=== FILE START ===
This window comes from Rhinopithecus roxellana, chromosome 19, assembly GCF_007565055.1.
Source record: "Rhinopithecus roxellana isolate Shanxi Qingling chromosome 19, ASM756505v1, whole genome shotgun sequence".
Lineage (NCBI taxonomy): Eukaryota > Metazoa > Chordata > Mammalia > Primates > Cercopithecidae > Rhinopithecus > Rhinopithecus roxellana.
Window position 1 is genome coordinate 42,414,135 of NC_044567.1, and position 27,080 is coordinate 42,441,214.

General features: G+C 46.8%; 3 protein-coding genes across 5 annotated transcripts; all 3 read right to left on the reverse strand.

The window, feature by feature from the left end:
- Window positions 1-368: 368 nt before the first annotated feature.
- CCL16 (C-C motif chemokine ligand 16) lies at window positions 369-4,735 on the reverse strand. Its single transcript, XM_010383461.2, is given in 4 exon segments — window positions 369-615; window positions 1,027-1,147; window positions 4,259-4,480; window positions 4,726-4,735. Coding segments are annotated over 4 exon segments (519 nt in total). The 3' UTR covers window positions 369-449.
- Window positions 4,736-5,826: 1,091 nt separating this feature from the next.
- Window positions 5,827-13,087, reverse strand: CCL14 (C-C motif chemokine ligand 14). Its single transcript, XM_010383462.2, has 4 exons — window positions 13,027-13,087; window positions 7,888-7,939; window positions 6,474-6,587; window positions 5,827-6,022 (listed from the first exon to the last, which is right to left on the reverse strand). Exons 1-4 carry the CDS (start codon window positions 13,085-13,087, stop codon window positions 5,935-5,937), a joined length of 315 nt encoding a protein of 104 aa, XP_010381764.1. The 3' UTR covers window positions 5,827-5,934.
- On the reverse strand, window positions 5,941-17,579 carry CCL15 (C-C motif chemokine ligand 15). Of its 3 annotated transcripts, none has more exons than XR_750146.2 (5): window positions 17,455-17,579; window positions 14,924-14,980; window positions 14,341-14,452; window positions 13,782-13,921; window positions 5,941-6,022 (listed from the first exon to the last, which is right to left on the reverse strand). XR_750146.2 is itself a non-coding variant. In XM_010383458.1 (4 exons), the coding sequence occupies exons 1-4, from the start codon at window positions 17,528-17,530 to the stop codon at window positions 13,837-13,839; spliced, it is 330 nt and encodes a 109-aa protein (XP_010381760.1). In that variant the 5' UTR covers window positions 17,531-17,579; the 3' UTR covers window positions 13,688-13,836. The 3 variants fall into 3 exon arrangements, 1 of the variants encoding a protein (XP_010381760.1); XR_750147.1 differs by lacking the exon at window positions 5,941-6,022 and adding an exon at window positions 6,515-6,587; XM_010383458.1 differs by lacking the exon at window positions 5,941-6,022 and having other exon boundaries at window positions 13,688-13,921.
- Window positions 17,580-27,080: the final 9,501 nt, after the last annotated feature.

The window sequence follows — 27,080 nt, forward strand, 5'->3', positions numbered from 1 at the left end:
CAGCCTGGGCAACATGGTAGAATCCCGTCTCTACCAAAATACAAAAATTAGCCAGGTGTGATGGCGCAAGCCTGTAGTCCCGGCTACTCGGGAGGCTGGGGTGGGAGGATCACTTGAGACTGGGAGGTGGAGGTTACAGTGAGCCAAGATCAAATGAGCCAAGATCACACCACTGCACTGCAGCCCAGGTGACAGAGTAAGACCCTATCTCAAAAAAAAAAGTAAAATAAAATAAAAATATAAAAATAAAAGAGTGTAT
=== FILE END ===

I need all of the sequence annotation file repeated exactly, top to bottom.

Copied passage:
This window comes from Rhinopithecus roxellana, chromosome 19, assembly GCF_007565055.1.
Source record: "Rhinopithecus roxellana isolate Shanxi Qingling chromosome 19, ASM756505v1, whole genome shotgun sequence".
Lineage (NCBI taxonomy): Eukaryota > Metazoa > Chordata > Mammalia > Primates > Cercopithecidae > Rhinopithecus > Rhinopithecus roxellana.
Window position 1 is genome coordinate 42,414,135 of NC_044567.1, and position 27,080 is coordinate 42,441,214.

General features: G+C 46.8%; 3 protein-coding genes across 5 annotated transcripts; all 3 read right to left on the reverse strand.

The window, feature by feature from the left end:
- Window positions 1-368: 368 nt before the first annotated feature.
- CCL16 (C-C motif chemokine ligand 16) lies at window positions 369-4,735 on the reverse strand. Its single transcript, XM_010383461.2, is given in 4 exon segments — window positions 369-615; window positions 1,027-1,147; window positions 4,259-4,480; window positions 4,726-4,735. Coding segments are annotated over 4 exon segments (519 nt in total). The 3' UTR covers window positions 369-449.
- Window positions 4,736-5,826: 1,091 nt separating this feature from the next.
- Window positions 5,827-13,087, reverse strand: CCL14 (C-C motif chemokine ligand 14). Its single transcript, XM_010383462.2, has 4 exons — window positions 13,027-13,087; window positions 7,888-7,939; window positions 6,474-6,587; window positions 5,827-6,022 (listed from the first exon to the last, which is right to left on the reverse strand). Exons 1-4 carry the CDS (start codon window positions 13,085-13,087, stop codon window positions 5,935-5,937), a joined length of 315 nt encoding a protein of 104 aa, XP_010381764.1. The 3' UTR covers window positions 5,827-5,934.
- On the reverse strand, window positions 5,941-17,579 carry CCL15 (C-C motif chemokine ligand 15). Of its 3 annotated transcripts, none has more exons than XR_750146.2 (5): window positions 17,455-17,579; window positions 14,924-14,980; window positions 14,341-14,452; window positions 13,782-13,921; window positions 5,941-6,022 (listed from the first exon to the last, which is right to left on the reverse strand). XR_750146.2 is itself a non-coding variant. In XM_010383458.1 (4 exons), the coding sequence occupies exons 1-4, from the start codon at window positions 17,528-17,530 to the stop codon at window positions 13,837-13,839; spliced, it is 330 nt and encodes a 109-aa protein (XP_010381760.1). In that variant the 5' UTR covers window positions 17,531-17,579; the 3' UTR covers window positions 13,688-13,836. The 3 variants fall into 3 exon arrangements, 1 of the variants encoding a protein (XP_010381760.1); XR_750147.1 differs by lacking the exon at window positions 5,941-6,022 and adding an exon at window positions 6,515-6,587; XM_010383458.1 differs by lacking the exon at window positions 5,941-6,022 and having other exon boundaries at window positions 13,688-13,921.
- Window positions 17,580-27,080: the final 9,501 nt, after the last annotated feature.

The window sequence follows — 27,080 nt, forward strand, 5'->3', positions numbered from 1 at the left end:
CAGCCTGGGCAACATGGTAGAATCCCGTCTCTACCAAAATACAAAAATTAGCCAGGTGTGATGGCGCAAGCCTGTAGTCCCGGCTACTCGGGAGGCTGGGGTGGGAGGATCACTTGAGACTGGGAGGTGGAGGTTACAGTGAGCCAAGATCAAATGAGCCAAGATCACACCACTGCACTGCAGCCCAGGTGACAGAGTAAGACCCTATCTCAAAAAAAAAAGTAAAATAAAATAAAAATATAAAAATAAAAGAGTGTAT